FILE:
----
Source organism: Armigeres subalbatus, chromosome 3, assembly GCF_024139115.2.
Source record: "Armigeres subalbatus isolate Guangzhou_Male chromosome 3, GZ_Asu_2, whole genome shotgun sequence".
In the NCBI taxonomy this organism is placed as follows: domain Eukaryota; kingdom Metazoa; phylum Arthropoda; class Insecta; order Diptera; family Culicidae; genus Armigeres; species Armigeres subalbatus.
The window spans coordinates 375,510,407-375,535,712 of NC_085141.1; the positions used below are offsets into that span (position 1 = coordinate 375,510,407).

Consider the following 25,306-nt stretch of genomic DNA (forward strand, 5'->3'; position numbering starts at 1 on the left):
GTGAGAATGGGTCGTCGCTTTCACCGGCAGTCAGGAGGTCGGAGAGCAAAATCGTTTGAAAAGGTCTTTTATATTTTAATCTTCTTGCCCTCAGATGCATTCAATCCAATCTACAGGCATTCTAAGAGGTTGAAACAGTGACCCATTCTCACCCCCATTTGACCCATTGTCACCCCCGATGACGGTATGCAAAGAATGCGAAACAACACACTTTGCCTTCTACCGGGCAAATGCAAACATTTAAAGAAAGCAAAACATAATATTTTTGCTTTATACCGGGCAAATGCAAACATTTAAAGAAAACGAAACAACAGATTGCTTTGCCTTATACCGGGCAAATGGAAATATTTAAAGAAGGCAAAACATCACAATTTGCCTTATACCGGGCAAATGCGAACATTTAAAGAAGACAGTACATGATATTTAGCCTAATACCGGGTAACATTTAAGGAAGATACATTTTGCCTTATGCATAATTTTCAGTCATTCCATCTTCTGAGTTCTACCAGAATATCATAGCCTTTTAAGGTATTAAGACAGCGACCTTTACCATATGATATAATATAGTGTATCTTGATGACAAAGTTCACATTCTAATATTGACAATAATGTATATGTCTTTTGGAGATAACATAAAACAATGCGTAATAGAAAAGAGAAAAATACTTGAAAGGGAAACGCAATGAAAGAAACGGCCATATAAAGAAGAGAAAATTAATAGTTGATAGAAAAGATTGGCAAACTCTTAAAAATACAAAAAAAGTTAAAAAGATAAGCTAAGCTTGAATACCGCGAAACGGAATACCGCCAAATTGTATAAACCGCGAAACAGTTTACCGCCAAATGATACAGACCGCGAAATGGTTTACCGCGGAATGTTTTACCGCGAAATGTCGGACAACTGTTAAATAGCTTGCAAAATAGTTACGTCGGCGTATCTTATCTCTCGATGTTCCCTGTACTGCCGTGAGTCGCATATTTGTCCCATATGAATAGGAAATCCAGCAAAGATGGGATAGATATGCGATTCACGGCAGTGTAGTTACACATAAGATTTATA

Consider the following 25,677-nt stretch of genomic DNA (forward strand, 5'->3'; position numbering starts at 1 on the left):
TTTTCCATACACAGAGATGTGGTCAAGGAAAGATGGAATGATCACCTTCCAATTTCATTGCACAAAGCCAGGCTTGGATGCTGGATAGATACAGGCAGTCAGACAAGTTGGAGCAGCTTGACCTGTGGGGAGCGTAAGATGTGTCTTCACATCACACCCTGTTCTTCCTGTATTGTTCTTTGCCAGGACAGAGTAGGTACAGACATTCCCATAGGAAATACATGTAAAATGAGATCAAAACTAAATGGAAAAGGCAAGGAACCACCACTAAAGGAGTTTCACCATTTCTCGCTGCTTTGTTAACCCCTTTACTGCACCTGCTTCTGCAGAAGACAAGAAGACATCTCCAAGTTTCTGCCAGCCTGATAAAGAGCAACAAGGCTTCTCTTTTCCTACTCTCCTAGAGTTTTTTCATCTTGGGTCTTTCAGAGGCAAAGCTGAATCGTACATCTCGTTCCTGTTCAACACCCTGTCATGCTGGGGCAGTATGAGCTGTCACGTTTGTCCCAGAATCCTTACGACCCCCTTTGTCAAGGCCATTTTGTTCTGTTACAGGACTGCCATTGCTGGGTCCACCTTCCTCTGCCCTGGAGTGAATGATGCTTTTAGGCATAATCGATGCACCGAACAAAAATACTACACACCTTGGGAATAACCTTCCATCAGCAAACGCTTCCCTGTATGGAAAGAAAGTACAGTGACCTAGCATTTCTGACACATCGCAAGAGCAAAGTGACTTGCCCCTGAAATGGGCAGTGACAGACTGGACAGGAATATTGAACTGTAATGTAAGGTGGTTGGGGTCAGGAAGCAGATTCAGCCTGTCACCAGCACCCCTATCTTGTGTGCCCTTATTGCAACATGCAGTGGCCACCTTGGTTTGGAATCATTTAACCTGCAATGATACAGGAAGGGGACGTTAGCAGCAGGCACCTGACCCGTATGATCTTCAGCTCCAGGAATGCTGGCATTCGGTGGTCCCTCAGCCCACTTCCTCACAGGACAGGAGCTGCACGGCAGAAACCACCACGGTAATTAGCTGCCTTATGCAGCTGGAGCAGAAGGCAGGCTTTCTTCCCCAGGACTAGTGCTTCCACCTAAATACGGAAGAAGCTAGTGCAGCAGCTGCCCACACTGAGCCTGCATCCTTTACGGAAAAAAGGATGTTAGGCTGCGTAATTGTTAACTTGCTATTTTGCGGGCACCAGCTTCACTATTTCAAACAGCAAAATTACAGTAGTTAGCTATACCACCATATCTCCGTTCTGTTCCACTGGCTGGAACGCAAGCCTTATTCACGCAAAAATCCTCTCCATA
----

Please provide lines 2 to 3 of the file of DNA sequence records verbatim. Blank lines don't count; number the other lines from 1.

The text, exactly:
Source record: "Armigeres subalbatus isolate Guangzhou_Male chromosome 3, GZ_Asu_2, whole genome shotgun sequence".
In the NCBI taxonomy this organism is placed as follows: domain Eukaryota; kingdom Metazoa; phylum Arthropoda; class Insecta; order Diptera; family Culicidae; genus Armigeres; species Armigeres subalbatus.